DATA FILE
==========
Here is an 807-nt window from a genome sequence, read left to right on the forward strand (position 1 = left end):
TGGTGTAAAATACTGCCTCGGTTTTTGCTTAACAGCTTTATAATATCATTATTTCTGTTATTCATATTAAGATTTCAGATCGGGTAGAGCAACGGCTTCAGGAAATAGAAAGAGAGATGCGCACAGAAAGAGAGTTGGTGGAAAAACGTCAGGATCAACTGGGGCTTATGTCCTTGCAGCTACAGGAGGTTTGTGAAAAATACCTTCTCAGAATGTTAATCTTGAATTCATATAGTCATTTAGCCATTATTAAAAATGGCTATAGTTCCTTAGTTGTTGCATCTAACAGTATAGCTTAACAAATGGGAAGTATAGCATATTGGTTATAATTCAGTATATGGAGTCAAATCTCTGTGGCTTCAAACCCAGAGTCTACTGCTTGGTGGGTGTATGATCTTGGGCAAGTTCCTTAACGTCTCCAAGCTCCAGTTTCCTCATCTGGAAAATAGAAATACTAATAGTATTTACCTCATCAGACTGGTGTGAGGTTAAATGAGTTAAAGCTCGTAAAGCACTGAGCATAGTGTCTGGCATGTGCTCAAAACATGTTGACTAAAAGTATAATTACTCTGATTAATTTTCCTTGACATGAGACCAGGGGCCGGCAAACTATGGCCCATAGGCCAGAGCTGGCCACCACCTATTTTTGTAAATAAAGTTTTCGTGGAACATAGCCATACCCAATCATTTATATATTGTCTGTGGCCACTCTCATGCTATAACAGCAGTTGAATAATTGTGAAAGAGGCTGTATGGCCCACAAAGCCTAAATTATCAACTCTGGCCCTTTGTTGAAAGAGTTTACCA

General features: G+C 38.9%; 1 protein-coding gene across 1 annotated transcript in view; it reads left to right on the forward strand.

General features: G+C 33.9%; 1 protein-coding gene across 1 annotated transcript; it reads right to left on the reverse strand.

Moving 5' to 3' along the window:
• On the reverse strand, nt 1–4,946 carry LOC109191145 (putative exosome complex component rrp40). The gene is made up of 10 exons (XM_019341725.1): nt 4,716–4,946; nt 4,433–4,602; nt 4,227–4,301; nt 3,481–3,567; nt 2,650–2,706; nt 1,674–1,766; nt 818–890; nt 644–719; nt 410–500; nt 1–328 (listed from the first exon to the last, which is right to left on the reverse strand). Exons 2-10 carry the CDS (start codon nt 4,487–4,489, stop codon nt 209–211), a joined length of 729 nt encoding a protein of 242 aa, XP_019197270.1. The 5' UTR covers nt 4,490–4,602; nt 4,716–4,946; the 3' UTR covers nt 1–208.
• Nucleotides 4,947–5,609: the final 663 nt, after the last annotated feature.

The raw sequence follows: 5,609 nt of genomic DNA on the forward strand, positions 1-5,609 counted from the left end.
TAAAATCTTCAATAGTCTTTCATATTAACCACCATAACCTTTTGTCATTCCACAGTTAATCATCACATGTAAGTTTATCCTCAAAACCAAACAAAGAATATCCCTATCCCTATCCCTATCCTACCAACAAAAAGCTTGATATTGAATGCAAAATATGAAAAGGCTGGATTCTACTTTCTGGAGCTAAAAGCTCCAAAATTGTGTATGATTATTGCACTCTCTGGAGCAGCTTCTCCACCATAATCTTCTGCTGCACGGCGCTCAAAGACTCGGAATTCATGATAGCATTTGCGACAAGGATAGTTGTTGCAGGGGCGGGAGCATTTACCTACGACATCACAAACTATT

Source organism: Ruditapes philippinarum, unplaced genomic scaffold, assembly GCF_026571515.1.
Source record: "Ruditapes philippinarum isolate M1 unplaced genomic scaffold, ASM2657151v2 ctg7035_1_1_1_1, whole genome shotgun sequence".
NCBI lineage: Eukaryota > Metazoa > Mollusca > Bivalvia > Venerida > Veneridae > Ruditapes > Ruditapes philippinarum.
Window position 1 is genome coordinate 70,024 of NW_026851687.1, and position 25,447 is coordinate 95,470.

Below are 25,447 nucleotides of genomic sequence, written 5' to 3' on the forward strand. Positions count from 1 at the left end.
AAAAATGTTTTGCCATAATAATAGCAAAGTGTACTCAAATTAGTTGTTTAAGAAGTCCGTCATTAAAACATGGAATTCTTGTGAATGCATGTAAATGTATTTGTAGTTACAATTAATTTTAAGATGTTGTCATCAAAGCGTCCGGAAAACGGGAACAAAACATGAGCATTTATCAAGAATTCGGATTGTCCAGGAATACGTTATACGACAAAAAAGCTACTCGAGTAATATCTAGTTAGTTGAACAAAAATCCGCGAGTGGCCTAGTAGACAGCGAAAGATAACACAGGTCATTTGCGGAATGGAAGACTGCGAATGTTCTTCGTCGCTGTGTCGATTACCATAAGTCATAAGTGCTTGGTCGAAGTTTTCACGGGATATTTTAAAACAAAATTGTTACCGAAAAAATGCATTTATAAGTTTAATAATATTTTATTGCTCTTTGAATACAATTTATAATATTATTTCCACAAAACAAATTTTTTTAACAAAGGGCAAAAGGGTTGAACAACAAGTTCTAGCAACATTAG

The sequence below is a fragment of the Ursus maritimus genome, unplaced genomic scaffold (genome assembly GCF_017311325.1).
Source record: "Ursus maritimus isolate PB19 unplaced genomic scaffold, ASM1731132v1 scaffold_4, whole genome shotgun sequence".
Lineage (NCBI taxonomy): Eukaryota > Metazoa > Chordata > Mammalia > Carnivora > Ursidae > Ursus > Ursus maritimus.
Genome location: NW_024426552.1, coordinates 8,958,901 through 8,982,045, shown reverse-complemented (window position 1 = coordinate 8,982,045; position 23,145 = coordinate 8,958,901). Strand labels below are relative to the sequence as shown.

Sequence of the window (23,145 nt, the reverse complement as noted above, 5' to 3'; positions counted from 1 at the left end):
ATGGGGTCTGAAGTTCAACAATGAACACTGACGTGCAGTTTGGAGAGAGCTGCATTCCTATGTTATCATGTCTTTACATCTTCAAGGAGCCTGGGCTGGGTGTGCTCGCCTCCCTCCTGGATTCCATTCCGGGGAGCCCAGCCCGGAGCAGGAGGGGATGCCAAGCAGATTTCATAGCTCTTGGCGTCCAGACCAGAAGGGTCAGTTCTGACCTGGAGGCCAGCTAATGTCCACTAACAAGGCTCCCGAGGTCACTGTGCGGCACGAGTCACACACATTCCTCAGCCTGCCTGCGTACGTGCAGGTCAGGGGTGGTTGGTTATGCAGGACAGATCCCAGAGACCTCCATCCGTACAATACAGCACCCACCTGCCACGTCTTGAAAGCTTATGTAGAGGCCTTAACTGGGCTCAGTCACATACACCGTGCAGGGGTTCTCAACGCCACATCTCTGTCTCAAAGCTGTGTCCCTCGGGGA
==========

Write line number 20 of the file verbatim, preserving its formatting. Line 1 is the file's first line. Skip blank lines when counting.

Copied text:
Sequence of the window (23,145 nt, the reverse complement as noted above, 5' to 3'; positions counted from 1 at the left end):